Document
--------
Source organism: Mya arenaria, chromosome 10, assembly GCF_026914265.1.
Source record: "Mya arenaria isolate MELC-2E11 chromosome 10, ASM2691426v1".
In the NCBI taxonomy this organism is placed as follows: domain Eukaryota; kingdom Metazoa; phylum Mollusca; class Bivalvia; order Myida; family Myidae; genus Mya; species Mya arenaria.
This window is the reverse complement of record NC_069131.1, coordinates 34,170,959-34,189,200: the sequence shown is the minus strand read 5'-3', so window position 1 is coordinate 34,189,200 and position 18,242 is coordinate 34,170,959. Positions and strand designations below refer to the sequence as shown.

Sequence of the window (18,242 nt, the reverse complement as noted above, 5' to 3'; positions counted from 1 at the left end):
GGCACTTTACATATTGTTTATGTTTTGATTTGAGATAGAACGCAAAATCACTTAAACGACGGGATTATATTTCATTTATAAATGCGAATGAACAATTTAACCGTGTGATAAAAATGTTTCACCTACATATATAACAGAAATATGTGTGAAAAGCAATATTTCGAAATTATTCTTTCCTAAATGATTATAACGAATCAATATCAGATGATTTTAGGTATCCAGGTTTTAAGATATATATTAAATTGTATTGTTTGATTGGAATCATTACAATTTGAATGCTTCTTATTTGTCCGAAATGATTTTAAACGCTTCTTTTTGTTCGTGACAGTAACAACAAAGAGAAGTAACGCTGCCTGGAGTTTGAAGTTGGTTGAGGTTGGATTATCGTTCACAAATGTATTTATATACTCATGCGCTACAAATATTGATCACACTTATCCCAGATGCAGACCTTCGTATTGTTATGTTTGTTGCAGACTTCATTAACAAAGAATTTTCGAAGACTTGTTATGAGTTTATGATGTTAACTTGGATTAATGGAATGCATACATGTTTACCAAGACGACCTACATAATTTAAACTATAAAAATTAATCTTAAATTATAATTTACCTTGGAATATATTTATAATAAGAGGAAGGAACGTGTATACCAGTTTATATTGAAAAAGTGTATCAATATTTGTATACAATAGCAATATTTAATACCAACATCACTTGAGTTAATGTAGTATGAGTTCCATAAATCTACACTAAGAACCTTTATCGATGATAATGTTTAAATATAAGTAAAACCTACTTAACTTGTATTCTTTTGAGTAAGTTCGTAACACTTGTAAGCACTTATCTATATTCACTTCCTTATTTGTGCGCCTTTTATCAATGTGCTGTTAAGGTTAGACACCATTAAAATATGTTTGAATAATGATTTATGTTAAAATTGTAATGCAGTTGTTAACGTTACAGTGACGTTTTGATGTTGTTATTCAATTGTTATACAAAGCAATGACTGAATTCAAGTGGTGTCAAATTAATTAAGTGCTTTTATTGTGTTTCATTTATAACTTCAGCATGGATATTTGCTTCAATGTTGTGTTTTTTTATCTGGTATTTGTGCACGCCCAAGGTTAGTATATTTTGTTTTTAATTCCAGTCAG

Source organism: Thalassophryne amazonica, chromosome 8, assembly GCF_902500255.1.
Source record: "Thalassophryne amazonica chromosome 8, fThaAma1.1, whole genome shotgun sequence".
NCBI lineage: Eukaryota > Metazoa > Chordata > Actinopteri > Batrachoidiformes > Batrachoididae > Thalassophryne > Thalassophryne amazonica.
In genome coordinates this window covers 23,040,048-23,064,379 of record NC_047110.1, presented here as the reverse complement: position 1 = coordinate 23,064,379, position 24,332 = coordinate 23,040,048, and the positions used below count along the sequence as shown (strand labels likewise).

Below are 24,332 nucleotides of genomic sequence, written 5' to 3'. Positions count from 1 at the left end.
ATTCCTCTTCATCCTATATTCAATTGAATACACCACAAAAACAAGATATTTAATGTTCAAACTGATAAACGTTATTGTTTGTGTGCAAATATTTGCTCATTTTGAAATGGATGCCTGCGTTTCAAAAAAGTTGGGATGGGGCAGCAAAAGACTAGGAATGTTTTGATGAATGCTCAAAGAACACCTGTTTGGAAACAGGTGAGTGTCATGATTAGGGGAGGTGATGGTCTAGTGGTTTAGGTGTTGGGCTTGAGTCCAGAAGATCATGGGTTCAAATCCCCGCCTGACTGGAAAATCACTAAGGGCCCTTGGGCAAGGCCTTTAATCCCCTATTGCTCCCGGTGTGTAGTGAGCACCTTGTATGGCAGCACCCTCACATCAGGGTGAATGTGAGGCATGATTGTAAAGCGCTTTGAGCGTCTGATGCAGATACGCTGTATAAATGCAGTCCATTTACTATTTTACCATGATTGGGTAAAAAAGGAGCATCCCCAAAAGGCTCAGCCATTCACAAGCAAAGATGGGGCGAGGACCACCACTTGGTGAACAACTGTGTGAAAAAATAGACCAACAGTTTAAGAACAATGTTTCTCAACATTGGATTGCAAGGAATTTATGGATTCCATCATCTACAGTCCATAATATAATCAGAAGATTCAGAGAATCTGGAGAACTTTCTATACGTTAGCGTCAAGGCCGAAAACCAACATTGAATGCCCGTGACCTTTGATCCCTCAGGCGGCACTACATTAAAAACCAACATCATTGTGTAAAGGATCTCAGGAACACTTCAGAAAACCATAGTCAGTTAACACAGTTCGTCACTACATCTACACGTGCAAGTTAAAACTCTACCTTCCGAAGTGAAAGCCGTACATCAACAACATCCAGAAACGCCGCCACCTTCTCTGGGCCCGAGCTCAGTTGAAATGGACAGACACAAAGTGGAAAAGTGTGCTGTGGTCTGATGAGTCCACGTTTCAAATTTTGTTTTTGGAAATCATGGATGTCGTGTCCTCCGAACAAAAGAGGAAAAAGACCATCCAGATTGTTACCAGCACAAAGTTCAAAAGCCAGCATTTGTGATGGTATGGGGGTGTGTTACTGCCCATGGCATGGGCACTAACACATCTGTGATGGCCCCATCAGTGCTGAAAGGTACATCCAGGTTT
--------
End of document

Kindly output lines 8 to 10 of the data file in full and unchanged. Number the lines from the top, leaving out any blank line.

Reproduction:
Source record: "Thalassophryne amazonica chromosome 8, fThaAma1.1, whole genome shotgun sequence".
NCBI lineage: Eukaryota > Metazoa > Chordata > Actinopteri > Batrachoidiformes > Batrachoididae > Thalassophryne > Thalassophryne amazonica.
In genome coordinates this window covers 23,040,048-23,064,379 of record NC_047110.1, presented here as the reverse complement: position 1 = coordinate 23,064,379, position 24,332 = coordinate 23,040,048, and the positions used below count along the sequence as shown (strand labels likewise).